The movement of excise equivalent goods underbond within the export environment provides opportunities for the diversion of these goods into home consumption. The risk of unauthorised movement, alteration or interference with export cargo is high—given that opportunities and timeframes available for examination are limited.

Restricted ATO ICS access

The time taken for DIBP to approve access to ICS for new ATO staff, and restrictions placed on ATO staff access to the system limits the ATO’s ability to administer excise equivalent goods.

Licensing

Differences in warehouse licensing conditions imposed by the ATO and DIBP on the warehouses for which they are responsible affect the analysis and management of risk. There has been no systematic joint annual review of licensed warehouses since 2012 to confirm the appropriate agency has responsibility, although there has been informal liaison between the agencies.

Source: ANAO from the ATO’s Gaps and Vulnerabilities Update.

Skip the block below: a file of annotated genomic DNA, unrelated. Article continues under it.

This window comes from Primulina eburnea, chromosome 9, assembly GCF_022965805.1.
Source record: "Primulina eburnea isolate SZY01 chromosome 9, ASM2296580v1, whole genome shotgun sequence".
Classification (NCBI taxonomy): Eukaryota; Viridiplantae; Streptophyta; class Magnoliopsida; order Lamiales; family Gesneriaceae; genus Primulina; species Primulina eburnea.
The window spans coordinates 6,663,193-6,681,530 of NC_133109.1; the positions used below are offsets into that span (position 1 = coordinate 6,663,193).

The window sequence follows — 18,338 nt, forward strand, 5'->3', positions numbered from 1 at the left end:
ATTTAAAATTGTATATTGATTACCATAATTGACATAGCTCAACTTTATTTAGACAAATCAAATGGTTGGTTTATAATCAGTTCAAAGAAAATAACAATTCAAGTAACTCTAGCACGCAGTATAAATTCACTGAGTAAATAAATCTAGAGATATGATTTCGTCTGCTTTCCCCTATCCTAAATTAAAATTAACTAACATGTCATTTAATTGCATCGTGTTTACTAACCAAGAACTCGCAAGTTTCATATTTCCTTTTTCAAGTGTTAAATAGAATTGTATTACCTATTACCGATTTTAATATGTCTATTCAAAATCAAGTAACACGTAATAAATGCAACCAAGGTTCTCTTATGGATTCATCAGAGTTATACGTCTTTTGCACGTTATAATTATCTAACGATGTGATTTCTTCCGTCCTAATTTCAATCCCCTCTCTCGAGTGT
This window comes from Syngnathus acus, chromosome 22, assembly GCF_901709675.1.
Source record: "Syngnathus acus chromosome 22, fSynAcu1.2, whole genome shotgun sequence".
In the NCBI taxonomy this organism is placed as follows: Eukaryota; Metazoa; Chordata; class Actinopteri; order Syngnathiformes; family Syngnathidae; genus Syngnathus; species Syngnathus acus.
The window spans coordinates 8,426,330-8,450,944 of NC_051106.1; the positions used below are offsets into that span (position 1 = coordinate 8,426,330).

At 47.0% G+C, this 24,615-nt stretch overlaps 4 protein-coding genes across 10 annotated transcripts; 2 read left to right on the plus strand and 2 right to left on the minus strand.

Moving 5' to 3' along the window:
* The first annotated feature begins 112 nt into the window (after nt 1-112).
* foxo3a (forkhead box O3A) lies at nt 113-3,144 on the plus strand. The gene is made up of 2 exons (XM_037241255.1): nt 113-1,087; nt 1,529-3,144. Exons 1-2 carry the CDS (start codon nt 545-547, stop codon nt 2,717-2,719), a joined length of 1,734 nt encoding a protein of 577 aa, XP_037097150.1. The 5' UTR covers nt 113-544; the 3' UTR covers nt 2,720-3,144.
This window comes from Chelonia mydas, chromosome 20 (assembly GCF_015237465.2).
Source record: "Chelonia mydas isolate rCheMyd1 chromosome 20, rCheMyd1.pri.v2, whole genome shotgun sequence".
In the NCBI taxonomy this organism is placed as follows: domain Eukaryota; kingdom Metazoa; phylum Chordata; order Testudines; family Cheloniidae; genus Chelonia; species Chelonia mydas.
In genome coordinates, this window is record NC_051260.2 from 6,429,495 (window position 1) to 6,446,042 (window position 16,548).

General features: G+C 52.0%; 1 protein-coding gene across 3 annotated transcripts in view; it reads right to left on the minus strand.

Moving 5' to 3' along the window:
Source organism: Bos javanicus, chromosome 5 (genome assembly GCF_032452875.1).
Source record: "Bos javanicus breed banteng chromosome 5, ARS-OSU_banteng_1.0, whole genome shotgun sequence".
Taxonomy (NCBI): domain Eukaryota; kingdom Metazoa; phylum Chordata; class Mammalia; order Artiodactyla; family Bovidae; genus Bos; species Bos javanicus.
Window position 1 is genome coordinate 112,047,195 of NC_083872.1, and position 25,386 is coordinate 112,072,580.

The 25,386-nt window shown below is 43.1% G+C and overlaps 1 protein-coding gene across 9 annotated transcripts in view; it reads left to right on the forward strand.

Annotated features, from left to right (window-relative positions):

2.7 Minutes from the Operational Sub-Committee reflected similar issues.22 The original intent was that the meetings would be held monthly, becoming less frequent as arrangements for the administration of excise equivalent goods were fully implemented. As illustrated in Table 2.2, the frequency of the meetings reduced although matters relating to the administration of excise equivalent goods remained outstanding: for example, the lack of ATO access to ICS was raised in March 2014 and again in February 2015, when there was discussion about the continuing lack of visibility by the ATO of export permissions recorded in ICS. As at January 2016, the last meeting of the Operational Sub-Committee was held in September 2015.

Table 2.2: Frequency of the Operational Sub-Committee meetings

 

2010 (from August)

2011

2012

2013

2014

2015

Number of meetings

4

10

6

4

2

2

Source: ANAO from ATO minutes.

2.8 Advice from DIBP is that (then) ACBPS did not meet the expectations or intent of the arrangement with the ATO, with respect to the administration of excise equivalent goods. Irrespective of the development of detailed roles and responsibilities for each party, the (then) ACBPS and the ATO were unable to resolve issues—through the committee structure—in the governance and operation of the delegated functions for many years.

2.9 These administrative shortcomings may have limited the extent of the streamlining of regulatory services for industry participants; limited the effectiveness of the selection and conduct of risk and compliance activities for tobacco excise equivalent goods; and reduced the level of assurance that the correct amount of tobacco customs duty was being collected.

Dispute resolution